Children of divorcing parents are on the sidelines of the goings-on between their father and mother, but they can all too easily become a casualty. If your parents divorced, or if you have had friends (or your own kids have had friends) whose parents split up, you know how much children can be affected by divorce.
Consider Their Needs Before Your Own
If you are going through (or are thinking about initiating) a divorce, it is important to stop and think about how you want your children to remember your divorce and its aftermath. Will they recollect lots of fighting? Yelling? Tears? Shuffling back and forth between houses? Being placed in the middle of a hurtful tug-of-war?
Be aware that this ordeal will have a fall out for more than just you and your spouse. Yes, there may be a definite need for permanent change that results in forming a new type of family. But this can be done in a thoughtful way that is as considerate as possible of everyone involved, minimizing the pain while acknowledging the hurt.
Ask the Right Questions
Your children will be asking you plenty of questions throughout the process, and you owe it to them to provide truthful and fair answers. It would also behoove you to ask them certain questions, such as how they are feeling and if there is anything they want to talk to you about.
Be sure to only ask them appropriate questions – and realize that certain questions will be loaded for them. For example, asking them, “Do you like my new girlfriend?” is not an easy question for them to handle. They may in fact like her, and may be excited that she has a son or daughter their own age. But they may be afraid that saying they like her would hurt Mom. They also might not like her, but could be afraid to tell you the truth because they do not want to hurt you.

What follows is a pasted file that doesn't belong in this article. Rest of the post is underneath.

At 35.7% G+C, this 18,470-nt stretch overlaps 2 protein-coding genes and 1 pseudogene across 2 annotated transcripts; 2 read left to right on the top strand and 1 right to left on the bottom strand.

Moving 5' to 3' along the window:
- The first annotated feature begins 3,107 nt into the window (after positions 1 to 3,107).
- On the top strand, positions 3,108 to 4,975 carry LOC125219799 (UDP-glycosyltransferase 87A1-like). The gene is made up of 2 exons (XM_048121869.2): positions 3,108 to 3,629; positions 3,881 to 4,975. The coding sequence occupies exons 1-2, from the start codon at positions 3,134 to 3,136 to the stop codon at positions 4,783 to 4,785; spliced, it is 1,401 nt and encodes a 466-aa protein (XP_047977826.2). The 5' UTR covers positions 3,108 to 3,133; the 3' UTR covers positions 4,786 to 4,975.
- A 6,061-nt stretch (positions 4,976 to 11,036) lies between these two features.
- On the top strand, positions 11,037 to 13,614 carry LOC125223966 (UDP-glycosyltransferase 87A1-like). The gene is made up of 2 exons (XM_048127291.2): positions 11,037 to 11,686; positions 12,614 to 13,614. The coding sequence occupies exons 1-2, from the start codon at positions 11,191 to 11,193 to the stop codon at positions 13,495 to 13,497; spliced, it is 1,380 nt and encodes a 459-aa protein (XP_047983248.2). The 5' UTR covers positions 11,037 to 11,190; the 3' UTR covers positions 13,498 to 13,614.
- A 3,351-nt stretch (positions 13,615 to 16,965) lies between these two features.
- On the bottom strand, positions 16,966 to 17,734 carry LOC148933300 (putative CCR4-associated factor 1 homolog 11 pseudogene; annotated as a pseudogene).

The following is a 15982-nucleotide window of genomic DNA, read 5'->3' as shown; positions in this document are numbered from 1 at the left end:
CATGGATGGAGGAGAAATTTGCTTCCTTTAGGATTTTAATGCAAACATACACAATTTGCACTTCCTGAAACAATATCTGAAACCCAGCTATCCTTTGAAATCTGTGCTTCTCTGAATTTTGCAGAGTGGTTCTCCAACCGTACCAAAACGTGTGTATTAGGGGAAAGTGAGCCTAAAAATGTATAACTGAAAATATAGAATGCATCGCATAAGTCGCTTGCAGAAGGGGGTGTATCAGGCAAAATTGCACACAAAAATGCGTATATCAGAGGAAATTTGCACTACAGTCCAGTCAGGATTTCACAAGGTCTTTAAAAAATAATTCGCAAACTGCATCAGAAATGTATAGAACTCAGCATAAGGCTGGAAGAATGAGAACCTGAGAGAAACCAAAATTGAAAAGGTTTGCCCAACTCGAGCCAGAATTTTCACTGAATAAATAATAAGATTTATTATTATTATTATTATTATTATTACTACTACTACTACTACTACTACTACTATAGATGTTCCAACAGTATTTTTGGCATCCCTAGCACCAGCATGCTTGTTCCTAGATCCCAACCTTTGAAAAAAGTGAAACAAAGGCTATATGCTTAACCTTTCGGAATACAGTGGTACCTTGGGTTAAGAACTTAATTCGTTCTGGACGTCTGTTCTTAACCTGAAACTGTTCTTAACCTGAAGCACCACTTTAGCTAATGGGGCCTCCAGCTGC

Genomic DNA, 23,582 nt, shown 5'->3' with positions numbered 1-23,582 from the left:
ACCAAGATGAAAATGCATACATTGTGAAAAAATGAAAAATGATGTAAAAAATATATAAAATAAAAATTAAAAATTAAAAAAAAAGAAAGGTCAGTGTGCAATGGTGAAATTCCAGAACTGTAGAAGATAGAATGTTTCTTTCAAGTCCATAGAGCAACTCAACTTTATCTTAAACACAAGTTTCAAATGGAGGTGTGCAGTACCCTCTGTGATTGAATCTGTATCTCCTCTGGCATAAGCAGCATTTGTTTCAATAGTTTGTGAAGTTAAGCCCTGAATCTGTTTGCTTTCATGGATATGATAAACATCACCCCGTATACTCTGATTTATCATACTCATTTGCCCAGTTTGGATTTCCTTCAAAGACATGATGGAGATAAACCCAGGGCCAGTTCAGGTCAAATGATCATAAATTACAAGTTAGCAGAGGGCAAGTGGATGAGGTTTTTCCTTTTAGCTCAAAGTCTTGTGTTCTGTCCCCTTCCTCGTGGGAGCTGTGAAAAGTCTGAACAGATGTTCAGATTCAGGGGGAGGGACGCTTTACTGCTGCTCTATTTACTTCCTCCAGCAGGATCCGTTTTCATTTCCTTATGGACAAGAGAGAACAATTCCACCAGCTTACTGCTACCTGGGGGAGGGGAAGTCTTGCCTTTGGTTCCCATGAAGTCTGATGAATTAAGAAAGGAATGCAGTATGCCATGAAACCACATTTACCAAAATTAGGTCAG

Try to put yourself in their shoes and ask yourself how you would feel about certain questions if they were posed to you.
If your children seem like they are holding their emotions in or are not able to talk freely with you, be sure to provide them with other resources to talk to as well. Perhaps they are close to another role model in their lives – a teacher, relative, coach, pastor, or friend – who could help them try to process a confusing and painful turn of events. It may also be helpful for them to share their feelings with peers or others they know whose parents have gone through a divorce in the past, as long as these friends have constructive advice to help them.
Another option would be to connect them with a professional counselor or therapist. Sometimes friends and relatives are not enough. Professionals have specialized education and training that may help them to be more effective in reaching children. Additionally, they provide a greater degree of neutrality, which means children do not have to worry about hurting their feelings and can speak openly and honestly.
Think of the Future, Not Just the Present
When you are going through a difficult or emotional time in your life, it can be easy to think about how you are feeling or what you want in the moment. However, it is in the best interest of not only yourself but also your children to think about the long-term impact of any decision you make or action you take now.
By using Mediation or Collaborative Practice to negotiate the terms of your divorce, you will have the best chance of achieving results that are family-friendly. While a divorce is generally stressful and emotional for all parties involved, it does not have to be nasty or leave deep scars in the next generation.
photo credit: Bridget Coila